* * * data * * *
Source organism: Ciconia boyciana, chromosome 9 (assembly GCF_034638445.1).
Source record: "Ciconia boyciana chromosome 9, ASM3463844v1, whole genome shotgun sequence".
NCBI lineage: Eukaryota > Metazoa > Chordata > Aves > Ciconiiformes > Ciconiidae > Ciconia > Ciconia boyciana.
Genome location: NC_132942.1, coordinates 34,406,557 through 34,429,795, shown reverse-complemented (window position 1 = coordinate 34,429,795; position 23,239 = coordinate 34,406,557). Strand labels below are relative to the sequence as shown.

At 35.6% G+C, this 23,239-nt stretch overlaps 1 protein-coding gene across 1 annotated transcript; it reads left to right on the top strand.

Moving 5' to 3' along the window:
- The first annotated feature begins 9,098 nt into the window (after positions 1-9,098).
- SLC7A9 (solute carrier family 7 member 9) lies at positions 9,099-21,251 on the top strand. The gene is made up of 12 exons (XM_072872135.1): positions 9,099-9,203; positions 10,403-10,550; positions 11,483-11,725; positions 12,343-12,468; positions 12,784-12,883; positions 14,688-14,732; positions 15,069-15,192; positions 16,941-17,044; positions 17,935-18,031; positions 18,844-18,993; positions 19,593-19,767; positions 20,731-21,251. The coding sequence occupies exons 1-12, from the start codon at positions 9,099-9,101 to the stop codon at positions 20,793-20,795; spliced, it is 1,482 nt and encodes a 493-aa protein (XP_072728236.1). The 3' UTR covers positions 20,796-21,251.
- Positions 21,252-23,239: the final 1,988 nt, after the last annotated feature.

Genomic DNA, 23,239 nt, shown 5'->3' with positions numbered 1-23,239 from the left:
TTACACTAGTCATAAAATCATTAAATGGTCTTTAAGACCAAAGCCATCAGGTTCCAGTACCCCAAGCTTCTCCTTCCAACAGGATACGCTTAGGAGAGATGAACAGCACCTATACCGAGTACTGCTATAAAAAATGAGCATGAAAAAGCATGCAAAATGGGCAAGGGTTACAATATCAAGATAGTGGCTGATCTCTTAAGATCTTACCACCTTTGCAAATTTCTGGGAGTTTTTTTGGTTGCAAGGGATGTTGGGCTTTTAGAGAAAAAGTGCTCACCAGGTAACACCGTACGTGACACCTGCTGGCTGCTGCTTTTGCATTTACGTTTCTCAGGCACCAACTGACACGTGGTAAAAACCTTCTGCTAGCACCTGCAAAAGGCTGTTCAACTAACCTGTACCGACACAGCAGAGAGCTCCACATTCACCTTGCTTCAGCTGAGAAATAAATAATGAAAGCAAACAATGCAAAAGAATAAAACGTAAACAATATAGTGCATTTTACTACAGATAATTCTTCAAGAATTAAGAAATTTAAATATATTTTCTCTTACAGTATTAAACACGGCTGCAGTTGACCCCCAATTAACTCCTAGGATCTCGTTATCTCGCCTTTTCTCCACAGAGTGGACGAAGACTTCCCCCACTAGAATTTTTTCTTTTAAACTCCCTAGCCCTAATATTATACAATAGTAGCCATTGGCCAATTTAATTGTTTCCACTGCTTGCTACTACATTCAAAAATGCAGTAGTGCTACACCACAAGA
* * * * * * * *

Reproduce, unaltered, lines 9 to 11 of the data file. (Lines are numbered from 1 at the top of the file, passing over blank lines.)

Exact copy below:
- Positions 21,252-23,239: the final 1,988 nt, after the last annotated feature.

Genomic DNA, 23,239 nt, shown 5'->3' with positions numbered 1-23,239 from the left:
TTACACTAGTCATAAAATCATTAAATGGTCTTTAAGACCAAAGCCATCAGGTTCCAGTACCCCAAGCTTCTCCTTCCAACAGGATACGCTTAGGAGAGATGAACAGCACCTATACCGAGTACTGCTATAAAAAATGAGCATGAAAAAGCATGCAAAATGGGCAAGGGTTACAATATCAAGATAGTGGCTGATCTCTTAAGATCTTACCACCTTTGCAAATTTCTGGGAGTTTTTTTGGTTGCAAGGGATGTTGGGCTTTTAGAGAAAAAGTGCTCACCAGGTAACACCGTACGTGACACCTGCTGGCTGCTGCTTTTGCATTTACGTTTCTCAGGCACCAACTGACACGTGGTAAAAACCTTCTGCTAGCACCTGCAAAAGGCTGTTCAACTAACCTGTACCGACACAGCAGAGAGCTCCACATTCACCTTGCTTCAGCTGAGAAATAAATAATGAAAGCAAACAATGCAAAAGAATAAAACGTAAACAATATAGTGCATTTTACTACAGATAATTCTTCAAGAATTAAGAAATTTAAATATATTTTCTCTTACAGTATTAAACACGGCTGCAGTTGACCCCCAATTAACTCCTAGGATCTCGTTATCTCGCCTTTTCTCCACAGAGTGGACGAAGACTTCCCCCACTAGAATTTTTTCTTTTAAACTCCCTAGCCCTAATATTATACAATAGTAGCCATTGGCCAATTTAATTGTTTCCACTGCTTGCTACTACATTCAAAAATGCAGTAGTGCTACACCACAAGA